HOUSTON, Texas (KTRK) -- New data reveals that many people are opting out of flood insurance despite the risk of severe rain happening at any time in southeast Texas.
The cost of flood insurance has increased for thousands of families in Harris County after Federal Emergency Management Agency (FEMA) implemented new rates.
For many people, it's another bill they can't afford.
Charles Smith has taken on new problems since his family members passed their house down to him.
"It's miserable living like I am now," Smith said.
Flooding has left his house ruined, and Smith cannot invest in flood insurance despite the home sitting in a flood zone.
"It might be too expensive," said Smith. "Think about it man. It's probably too expensive."
In 2021, FEMA changed the way it calculates flood insurance rates. The new method focuses on a property's flood risk, like the history of floods in the area, distance to a water source, and the cost to rebuild.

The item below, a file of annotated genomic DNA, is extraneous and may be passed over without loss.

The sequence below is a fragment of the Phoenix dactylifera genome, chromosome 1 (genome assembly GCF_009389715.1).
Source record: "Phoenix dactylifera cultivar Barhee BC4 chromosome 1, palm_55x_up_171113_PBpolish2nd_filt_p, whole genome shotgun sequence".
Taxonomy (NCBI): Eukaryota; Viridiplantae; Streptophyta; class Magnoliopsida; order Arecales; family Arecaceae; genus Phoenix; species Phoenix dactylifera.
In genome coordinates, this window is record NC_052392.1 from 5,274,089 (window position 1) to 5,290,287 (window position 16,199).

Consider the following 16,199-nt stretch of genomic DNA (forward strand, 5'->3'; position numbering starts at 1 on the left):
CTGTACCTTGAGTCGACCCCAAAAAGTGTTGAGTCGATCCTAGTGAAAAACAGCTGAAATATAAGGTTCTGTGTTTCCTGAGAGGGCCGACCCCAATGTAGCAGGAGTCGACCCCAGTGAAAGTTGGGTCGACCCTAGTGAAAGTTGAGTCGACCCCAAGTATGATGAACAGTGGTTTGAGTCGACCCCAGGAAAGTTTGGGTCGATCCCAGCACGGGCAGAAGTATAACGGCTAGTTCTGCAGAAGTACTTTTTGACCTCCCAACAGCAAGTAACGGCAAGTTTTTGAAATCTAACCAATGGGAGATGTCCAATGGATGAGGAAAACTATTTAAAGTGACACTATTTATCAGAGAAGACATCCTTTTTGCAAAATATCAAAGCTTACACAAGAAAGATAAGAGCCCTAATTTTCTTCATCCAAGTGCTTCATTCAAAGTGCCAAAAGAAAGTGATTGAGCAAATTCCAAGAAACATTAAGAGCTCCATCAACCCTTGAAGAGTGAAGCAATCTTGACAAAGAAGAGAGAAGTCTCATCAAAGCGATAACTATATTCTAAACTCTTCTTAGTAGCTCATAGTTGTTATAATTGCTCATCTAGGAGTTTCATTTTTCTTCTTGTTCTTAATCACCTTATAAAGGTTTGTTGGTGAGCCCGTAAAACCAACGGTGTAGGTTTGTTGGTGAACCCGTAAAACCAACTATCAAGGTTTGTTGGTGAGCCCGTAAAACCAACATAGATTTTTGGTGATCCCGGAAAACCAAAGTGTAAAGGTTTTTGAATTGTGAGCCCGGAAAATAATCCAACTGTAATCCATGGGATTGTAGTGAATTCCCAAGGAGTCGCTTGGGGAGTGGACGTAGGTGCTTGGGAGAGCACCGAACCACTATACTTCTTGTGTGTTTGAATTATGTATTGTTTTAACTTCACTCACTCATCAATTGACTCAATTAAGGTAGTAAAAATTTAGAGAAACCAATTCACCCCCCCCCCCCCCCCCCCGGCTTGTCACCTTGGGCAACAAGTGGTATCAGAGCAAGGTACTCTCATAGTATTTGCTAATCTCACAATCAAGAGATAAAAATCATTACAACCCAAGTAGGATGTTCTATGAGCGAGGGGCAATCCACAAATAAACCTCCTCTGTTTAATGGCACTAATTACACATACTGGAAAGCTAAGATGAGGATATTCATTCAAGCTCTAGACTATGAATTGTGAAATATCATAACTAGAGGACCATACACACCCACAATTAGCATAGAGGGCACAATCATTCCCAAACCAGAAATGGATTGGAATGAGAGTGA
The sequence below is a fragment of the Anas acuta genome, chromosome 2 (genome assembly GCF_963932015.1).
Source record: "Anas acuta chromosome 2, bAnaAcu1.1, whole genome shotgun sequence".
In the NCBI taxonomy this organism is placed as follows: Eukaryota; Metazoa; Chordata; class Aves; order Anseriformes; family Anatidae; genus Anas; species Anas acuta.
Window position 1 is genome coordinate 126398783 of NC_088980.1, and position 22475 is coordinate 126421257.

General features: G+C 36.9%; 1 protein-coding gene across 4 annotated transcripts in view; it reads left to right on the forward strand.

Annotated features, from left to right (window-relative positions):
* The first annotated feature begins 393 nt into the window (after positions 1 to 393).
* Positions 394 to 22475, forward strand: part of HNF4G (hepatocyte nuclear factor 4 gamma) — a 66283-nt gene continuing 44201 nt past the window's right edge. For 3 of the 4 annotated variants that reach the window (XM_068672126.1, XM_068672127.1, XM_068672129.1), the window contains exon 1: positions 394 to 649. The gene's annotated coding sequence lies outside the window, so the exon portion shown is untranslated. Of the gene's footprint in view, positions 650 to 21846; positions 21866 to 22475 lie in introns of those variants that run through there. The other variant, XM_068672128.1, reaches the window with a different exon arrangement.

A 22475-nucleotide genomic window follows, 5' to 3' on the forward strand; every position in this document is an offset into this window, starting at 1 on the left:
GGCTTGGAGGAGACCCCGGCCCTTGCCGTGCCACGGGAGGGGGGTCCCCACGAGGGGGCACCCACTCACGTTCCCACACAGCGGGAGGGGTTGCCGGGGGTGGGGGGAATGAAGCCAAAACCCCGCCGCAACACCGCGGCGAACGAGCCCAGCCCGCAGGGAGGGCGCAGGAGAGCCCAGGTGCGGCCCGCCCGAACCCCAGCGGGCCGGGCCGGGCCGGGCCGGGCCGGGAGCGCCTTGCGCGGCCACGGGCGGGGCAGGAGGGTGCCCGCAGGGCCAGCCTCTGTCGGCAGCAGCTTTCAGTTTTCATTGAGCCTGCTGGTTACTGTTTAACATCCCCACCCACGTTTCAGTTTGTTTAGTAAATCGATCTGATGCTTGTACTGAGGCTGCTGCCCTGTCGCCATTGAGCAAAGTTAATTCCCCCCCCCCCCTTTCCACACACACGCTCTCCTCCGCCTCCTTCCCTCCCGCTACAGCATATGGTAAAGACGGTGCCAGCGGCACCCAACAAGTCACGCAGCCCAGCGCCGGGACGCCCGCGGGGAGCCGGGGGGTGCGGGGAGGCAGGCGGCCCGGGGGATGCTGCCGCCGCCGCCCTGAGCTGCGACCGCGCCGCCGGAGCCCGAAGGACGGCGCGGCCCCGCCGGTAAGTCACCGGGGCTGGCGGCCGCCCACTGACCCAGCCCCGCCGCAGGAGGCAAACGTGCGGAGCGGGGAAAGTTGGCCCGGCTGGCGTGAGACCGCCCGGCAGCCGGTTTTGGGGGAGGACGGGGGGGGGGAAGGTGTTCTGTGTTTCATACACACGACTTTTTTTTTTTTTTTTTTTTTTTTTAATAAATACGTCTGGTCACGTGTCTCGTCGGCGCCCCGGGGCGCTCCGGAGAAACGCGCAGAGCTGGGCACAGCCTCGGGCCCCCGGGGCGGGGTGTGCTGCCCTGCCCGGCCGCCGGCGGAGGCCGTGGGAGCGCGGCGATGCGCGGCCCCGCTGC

The agency says the new rates would be less expensive for some homeowners. However, according to our partners at the Houston Chronicle, 91% of Harris County homeowners with FEMA policies saw an increase.
QuoteWizard, an organization that analyzes flood insurance, found that nearly 45,000 homeowners dropped their coverage within the last year.
"It can be financially devastating if your house floods," ABC13's chief meteorologist Travis Herzog said.
He said Houstonians like Smith can be faced with a huge burden without insurance.
"Just one inch of water coming into your home is not going to threaten your life but it could ruin you financially because it could do tens of thousands of dollars in damage," Herzog said.
He said flooding can happen year round and recommends flood insurance.
"If you can afford it, it is worth it because you're far more likely to experience flooding than any other kind of home disaster," Herzog said.
Smith wants insurance but is waiting on promises from the government to rebuild his house.
"Soon as they send me my money, then I'll get settled, and get my house fixed, then I can get some insurance," Smith said. "Right now, I can't, man."
Herzog suggests families look into private insurance that could come out to be cheaper.